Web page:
Height and blood chemistry in adults with a history of developmental arsenic poisoning from contaminated milk powder

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Abstract

Background:

Arsenic poisoning interferes with bone metabolism in laboratory animal studies, and human studies suggest lowered bone mass density at elevated exposures. As the long-term consequences of developmental arsenic toxicity are poorly known, we carried out a clinical pilot study of survivors of the mass arsenic poisoning of bottle-fed infants in Japan in 1955.

Objectives:

The purpose was to evaluate the association between developmental arsenic exposure and physical stature and routine blood chemistry reflecting major organ functions more than 50 years later.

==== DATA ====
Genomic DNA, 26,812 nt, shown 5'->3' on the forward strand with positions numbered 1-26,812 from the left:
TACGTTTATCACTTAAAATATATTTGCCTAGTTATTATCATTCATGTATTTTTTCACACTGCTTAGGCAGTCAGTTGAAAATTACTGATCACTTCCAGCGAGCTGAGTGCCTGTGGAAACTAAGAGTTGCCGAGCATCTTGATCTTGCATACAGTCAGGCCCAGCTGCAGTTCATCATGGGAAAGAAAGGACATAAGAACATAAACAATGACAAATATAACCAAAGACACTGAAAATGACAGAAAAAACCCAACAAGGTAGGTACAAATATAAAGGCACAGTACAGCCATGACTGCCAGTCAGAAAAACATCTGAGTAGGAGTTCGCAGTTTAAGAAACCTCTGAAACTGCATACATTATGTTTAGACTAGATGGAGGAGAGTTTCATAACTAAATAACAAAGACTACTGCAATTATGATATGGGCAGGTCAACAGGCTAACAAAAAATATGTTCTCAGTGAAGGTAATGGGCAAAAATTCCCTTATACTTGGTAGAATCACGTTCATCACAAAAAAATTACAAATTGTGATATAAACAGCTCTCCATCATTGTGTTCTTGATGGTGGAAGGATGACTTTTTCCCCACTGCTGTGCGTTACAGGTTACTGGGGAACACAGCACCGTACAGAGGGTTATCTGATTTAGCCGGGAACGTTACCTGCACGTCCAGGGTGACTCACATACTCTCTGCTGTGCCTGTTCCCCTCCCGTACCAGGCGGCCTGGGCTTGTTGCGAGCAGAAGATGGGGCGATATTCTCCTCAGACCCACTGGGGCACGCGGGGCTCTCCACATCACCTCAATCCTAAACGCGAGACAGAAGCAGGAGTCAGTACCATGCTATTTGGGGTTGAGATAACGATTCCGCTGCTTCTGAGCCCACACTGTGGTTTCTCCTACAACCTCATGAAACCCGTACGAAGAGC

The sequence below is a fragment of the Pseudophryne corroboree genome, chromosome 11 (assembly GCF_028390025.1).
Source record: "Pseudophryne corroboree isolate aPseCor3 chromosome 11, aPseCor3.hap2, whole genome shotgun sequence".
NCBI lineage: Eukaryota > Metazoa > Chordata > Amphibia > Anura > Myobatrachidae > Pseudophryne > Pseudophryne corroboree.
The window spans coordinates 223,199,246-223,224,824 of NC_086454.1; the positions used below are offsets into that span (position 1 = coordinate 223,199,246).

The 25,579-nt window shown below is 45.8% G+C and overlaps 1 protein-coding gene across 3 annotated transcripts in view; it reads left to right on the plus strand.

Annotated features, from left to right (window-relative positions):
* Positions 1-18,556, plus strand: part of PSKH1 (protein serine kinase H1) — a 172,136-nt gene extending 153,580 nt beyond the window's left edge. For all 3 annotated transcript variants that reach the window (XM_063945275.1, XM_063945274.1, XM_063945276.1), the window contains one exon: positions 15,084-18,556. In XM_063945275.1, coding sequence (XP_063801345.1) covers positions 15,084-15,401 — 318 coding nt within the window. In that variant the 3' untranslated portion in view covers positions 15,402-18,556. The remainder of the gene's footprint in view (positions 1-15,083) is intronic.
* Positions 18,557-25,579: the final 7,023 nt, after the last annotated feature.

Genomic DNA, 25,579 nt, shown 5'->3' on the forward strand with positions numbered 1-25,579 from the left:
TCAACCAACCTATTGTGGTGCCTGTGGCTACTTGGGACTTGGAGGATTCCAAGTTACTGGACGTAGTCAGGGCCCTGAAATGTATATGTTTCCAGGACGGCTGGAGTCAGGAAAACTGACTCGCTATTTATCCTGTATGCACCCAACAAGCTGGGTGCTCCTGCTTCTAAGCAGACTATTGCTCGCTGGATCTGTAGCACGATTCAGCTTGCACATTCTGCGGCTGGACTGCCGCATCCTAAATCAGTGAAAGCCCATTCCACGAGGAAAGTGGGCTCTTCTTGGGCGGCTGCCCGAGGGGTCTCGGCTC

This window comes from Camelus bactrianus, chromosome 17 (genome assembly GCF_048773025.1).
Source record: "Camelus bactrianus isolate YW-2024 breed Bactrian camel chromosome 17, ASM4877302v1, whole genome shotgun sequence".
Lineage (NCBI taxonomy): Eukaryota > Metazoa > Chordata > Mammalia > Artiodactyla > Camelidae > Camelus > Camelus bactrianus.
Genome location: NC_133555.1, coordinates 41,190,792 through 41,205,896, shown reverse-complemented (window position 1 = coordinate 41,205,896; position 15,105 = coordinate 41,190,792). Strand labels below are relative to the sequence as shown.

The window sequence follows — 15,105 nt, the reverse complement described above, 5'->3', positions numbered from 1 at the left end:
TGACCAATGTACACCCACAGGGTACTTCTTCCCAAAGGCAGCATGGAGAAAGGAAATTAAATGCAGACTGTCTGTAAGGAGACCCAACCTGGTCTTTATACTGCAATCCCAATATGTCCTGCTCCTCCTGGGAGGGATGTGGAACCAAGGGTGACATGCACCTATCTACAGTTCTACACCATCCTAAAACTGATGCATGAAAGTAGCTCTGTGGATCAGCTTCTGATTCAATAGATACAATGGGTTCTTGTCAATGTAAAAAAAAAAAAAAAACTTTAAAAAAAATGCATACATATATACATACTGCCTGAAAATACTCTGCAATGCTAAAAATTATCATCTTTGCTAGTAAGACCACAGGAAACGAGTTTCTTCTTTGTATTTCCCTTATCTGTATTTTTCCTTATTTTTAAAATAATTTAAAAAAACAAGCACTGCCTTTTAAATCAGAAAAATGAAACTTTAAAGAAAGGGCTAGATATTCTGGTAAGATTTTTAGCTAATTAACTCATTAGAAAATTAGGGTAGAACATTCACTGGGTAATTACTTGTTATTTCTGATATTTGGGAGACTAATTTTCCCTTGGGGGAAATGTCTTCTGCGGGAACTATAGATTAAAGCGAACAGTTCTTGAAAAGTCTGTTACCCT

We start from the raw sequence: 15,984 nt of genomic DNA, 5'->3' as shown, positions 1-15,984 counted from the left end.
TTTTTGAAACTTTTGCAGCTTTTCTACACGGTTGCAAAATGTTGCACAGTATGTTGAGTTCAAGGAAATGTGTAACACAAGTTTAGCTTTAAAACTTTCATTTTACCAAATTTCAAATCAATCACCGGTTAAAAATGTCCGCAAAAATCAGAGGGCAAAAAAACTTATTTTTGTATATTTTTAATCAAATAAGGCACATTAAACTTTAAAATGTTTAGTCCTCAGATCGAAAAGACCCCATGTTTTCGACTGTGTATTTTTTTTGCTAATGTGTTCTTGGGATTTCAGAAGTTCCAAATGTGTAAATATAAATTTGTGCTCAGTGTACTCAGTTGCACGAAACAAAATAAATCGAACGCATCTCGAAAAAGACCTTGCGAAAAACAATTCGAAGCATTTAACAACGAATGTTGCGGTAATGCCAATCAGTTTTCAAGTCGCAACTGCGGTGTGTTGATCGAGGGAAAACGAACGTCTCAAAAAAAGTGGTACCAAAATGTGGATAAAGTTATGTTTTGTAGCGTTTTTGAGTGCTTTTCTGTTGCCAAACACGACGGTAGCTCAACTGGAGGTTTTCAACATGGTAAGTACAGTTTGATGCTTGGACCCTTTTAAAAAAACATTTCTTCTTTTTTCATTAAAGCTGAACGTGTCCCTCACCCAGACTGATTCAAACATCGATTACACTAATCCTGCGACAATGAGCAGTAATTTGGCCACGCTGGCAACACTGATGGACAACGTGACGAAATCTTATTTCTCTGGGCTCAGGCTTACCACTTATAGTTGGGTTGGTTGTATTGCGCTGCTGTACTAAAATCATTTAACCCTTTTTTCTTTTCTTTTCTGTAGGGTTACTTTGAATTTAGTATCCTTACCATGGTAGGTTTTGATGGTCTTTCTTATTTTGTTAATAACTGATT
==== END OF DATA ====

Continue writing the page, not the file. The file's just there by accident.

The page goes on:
Methods:

The study sample consisted of 50 individuals recruited at two hospitals in Okayama Prefecture, Japan: 27 known poisoning victims (14 men and 13 women), and 23 non-exposed local controls of similar age (10 men, 13 women). We collected information from physical examinations that included routine blood counts and blood biochemistry.

Results:

The average height of the exposed group was 6.5 cm below that of the unexposed group (p=0.02), while the latter was in accordance with national data for both sexes. In addition, the exposed participants had a higher mean (SD) serum concentration of alkaline phosphatase (ALP) of 233 (63) U/L than the unexposed participants (191 (44) U/L) (p=0.01). No other statistically significant difference was observed, and liver enzymes were within normal ranges.

Conclusions:

Adults who had suffered arsenic poisoning during infancy showed decreased height and elevated ALP that suggests abnormalities in bone metabolism possibly induced by arsenic incorporated in the bone matrix.

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